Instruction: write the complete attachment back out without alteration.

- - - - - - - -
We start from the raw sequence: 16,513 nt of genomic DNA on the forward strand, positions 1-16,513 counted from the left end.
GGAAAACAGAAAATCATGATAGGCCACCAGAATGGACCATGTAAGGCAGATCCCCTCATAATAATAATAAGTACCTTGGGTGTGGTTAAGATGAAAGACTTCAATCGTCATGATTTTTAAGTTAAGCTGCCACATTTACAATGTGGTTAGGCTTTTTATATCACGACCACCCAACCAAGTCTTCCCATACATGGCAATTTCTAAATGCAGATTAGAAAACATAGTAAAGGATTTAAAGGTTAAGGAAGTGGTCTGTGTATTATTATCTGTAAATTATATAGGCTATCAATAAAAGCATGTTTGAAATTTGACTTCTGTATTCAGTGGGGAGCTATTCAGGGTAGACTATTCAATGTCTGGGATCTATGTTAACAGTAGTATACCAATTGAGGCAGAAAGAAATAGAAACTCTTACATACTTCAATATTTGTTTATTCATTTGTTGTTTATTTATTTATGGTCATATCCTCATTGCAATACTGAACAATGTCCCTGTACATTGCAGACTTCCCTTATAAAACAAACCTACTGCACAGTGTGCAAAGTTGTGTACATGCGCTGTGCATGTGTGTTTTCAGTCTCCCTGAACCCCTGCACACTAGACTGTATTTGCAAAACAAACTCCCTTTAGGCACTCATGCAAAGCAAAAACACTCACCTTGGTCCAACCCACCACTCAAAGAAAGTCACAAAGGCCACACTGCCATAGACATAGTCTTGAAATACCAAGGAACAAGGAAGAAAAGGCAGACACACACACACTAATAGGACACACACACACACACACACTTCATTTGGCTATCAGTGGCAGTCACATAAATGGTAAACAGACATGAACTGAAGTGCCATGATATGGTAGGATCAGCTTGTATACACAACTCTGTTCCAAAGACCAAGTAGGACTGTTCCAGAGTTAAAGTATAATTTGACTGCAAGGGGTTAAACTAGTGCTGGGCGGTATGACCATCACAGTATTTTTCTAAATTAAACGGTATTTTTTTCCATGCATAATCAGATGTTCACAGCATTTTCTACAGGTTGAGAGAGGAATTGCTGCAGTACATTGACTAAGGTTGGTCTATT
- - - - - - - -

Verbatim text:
We start from the raw sequence: 16,513 nt of genomic DNA on the forward strand, positions 1-16,513 counted from the left end.
GGAAAACAGAAAATCATGATAGGCCACCAGAATGGACCATGTAAGGCAGATCCCCTCATAATAATAATAAGTACCTTGGGTGTGGTTAAGATGAAAGACTTCAATCGTCATGATTTTTAAGTTAAGCTGCCACATTTACAATGTGGTTAGGCTTTTTATATCACGACCACCCAACCAAGTCTTCCCATACATGGCAATTTCTAAATGCAGATTAGAAAACATAGTAAAGGATTTAAAGGTTAAGGAAGTGGTCTGTGTATTATTATCTGTAAATTATATAGGCTATCAATAAAAGCATGTTTGAAATTTGACTTCTGTATTCAGTGGGGAGCTATTCAGGGTAGACTATTCAATGTCTGGGATCTATGTTAACAGTAGTATACCAATTGAGGCAGAAAGAAATAGAAACTCTTACATACTTCAATATTTGTTTATTCATTTGTTGTTTATTTATTTATGGTCATATCCTCATTGCAATACTGAACAATGTCCCTGTACATTGCAGACTTCCCTTATAAAACAAACCTACTGCACAGTGTGCAAAGTTGTGTACATGCGCTGTGCATGTGTGTTTTCAGTCTCCCTGAACCCCTGCACACTAGACTGTATTTGCAAAACAAACTCCCTTTAGGCACTCATGCAAAGCAAAAACACTCACCTTGGTCCAACCCACCACTCAAAGAAAGTCACAAAGGCCACACTGCCATAGACATAGTCTTGAAATACCAAGGAACAAGGAAGAAAAGGCAGACACACACACACTAATAGGACACACACACACACACACACTTCATTTGGCTATCAGTGGCAGTCACATAAATGGTAAACAGACATGAACTGAAGTGCCATGATATGGTAGGATCAGCTTGTATACACAACTCTGTTCCAAAGACCAAGTAGGACTGTTCCAGAGTTAAAGTATAATTTGACTGCAAGGGGTTAAACTAGTGCTGGGCGGTATGACCATCACAGTATTTTTCTAAATTAAACGGTATTTTTTTCCATGCATAATCAGATGTTCACAGCATTTTCTACAGGTTGAGAGAGGAATTGCTGCAGTACATTGACTAAGGTTGGTCTATT